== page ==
Yesterday Algeria filed a formal application to join the BRICS. It didn’t come as a surprise
Earlier, Algerian President Abdelmajid Tebboun said:
“BRICS interests us as an alternative to traditional centers of power. They constitute an economic and political force”.
Algeria is the largest African exporter of natural gas to Europe and held an 11% share until 2022. Faced with an energy crisis, European politicians have increasingly made pilgrimages to push for more supplies.
One of the most discussed projects is the Trans-Sahara gas pipeline. Its plan was approved in late July by the energy ministers of Algeria, Nigeria and Niger. And, it would seem, here is a chance – the implementation of the project would turn Algeria into a key country in energy trade, since about 70% of the pipeline should pass through its territory.
However, there is one “but”. This story is far from new. The agreement on the construction of the Trans-Saharan pipeline was signed by the authorities of Algeria, Nigeria and Niger back in 2009. In the future, the implementation of the project was repeatedly postponed due to the complexity and high cost of the project, as well as due to political instability in the region.
Indeed, in recent years, Algeria’s foreign relations have been marred by tension over territorial disputes with Morocco in Western Sahara. In June 2022, Spain sided with Morocco in the conflict, and Algeria suspended the cooperation agreement in retaliation. This led to the closure of the Maghreb-Europe pipeline that runs through Morocco. So the gas hope of Spain went out.
The other contender for Algerian gas was Italy, which indeed signed a major gas deal with Algeria this summer. In accordance with it, it was planned to increase the capacity of Algerian gas through the Trans-Mediterranean pipeline.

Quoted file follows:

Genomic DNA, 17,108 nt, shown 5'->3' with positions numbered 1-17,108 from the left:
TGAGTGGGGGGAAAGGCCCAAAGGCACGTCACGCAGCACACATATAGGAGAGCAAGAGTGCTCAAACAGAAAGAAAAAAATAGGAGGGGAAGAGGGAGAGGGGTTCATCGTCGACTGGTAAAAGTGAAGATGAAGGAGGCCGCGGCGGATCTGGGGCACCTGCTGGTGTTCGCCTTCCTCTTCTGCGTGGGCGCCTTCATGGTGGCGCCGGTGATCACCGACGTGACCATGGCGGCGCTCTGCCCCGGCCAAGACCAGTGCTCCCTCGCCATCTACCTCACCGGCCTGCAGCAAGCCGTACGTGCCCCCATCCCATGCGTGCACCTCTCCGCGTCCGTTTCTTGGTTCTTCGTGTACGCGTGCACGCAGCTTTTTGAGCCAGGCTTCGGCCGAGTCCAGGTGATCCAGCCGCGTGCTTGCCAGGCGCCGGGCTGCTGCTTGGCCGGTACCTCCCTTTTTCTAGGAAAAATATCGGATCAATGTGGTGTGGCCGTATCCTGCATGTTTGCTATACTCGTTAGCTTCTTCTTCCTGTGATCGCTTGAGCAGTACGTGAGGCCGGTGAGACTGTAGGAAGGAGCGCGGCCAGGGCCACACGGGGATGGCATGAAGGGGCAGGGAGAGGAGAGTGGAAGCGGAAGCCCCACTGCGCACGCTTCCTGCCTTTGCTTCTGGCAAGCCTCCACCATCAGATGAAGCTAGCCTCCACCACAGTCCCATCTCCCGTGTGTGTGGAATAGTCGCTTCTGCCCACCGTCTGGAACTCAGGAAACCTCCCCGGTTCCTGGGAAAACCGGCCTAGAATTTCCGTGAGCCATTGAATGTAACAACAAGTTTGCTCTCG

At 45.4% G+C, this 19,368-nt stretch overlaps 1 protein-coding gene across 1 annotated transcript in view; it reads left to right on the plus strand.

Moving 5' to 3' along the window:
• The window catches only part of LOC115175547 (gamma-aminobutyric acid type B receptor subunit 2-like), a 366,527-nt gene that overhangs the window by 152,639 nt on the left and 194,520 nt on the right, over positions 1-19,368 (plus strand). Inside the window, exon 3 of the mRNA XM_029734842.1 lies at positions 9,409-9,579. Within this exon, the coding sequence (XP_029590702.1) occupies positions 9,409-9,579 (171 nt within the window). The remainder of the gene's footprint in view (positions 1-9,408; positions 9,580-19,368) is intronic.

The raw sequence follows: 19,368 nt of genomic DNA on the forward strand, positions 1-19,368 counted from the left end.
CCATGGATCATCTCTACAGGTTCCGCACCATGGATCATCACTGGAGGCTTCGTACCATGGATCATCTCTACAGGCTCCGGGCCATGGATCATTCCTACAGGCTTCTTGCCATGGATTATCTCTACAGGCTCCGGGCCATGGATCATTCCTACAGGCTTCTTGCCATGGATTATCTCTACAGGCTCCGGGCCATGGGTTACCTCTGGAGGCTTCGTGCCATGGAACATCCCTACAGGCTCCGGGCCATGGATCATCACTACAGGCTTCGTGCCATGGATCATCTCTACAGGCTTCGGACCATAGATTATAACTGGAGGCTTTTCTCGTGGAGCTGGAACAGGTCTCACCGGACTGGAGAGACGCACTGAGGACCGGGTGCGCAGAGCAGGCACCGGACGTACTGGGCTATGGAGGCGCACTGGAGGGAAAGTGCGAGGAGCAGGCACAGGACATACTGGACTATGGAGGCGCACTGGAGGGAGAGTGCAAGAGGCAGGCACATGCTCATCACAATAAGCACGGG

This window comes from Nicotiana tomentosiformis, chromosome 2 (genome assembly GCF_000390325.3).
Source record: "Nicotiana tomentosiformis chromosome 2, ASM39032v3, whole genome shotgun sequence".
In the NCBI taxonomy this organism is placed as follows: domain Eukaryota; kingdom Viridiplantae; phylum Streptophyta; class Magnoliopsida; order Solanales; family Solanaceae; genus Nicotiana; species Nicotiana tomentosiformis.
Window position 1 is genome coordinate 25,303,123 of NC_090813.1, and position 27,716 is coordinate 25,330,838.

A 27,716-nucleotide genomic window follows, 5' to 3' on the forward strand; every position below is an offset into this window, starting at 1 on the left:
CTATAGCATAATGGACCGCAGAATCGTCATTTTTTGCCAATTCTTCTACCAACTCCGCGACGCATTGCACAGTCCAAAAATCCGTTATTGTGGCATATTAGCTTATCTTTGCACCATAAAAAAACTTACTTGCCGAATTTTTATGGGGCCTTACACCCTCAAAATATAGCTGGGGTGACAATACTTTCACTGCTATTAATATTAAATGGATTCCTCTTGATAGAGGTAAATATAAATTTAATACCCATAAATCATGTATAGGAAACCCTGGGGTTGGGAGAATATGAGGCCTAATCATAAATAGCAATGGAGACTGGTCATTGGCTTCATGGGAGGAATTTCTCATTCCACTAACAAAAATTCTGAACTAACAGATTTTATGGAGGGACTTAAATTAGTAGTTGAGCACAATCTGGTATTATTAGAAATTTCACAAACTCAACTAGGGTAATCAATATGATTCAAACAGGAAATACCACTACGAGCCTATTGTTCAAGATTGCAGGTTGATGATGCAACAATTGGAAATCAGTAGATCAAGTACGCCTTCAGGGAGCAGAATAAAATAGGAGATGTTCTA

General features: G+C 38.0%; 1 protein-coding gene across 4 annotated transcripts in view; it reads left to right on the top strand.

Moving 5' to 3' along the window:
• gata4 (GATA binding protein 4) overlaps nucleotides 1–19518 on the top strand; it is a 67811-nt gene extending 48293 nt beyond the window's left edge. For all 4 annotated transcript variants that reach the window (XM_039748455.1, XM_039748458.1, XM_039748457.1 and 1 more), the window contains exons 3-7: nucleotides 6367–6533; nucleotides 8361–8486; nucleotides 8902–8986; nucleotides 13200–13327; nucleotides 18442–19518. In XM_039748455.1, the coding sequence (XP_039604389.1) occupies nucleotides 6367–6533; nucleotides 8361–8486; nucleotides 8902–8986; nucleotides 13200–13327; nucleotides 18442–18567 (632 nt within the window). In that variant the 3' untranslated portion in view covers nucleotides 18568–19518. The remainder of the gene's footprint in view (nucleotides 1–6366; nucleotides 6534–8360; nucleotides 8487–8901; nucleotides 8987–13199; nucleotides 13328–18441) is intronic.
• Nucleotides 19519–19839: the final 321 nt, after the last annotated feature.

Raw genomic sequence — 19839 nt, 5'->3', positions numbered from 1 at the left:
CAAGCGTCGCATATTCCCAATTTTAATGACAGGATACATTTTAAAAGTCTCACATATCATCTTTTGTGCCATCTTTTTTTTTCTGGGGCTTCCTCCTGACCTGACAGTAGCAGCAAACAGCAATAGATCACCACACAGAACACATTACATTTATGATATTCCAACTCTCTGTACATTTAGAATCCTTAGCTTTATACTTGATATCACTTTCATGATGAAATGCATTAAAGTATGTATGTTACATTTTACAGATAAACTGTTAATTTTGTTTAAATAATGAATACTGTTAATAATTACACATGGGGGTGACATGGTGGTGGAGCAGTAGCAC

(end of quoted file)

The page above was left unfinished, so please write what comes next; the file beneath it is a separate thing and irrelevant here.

But despite spare capacity in the Trans-Mediterranean gas pipeline linking Algiers to Italy, it is unlikely that Algeria will be able to produce enough gas anytime soon to meet increased demand.
And all because the country is faced with the primary task of developing its own gasification. In addition, Algeria’s oil and gas complex is experiencing a serious lack of investment and new production technologies. This was stated by Algerian Ambassador to Russia Smail Benamara during the International Gas Forum in St. Petersburg.
“We do not have many opportunities to increase the volume of gas exports, so Russian companies can come to us to explore – we have not invested much lately”.
And while Europe’s hopes for another alternative gas supplier are fading, relations between Russia and Algeria are only getting stronger. And, in many areas. Arms supplies play a significant role. So, only in October 2022, Algeria signed a deal for the supply of weapons (Su-57 fighters, S-500 air defense systems and other types of modern weapons) for $ 7 billion.
Algeria also abstained in the UN voting on anti-Russian resolutions. Moscow and Algeria maintained a high dynamics of foreign policy contacts after February 24, 2022. Again, at the end of September, Russian Foreign Minister Sergei Lavrov and his Algerian counterpart Ramtan Lamamra discussed “the development of bilateral cooperation and strengthening coordination on foreign policy issues.”
In 2021, the trade turnover between Russia and Algeria amounted to $3 billion, it is planned to increase it against the backdrop of the diversification of Moscow’s external relations. In particular, this was discussed on September 26-28 in Algiers at the 10th meeting of the Joint Intergovernmental Russian-Algerian Commission on Trade, Economic, Scientific and Technical Cooperation.
Another important area of cooperation is nuclear energy. Thus, Algeria plans to build the country’s first nuclear power plant by 2025 and commission one new power unit every five years. Therefore, it cannot be ruled out that Algeria will become the second African country after Egypt where Russia will build a nuclear power plant.
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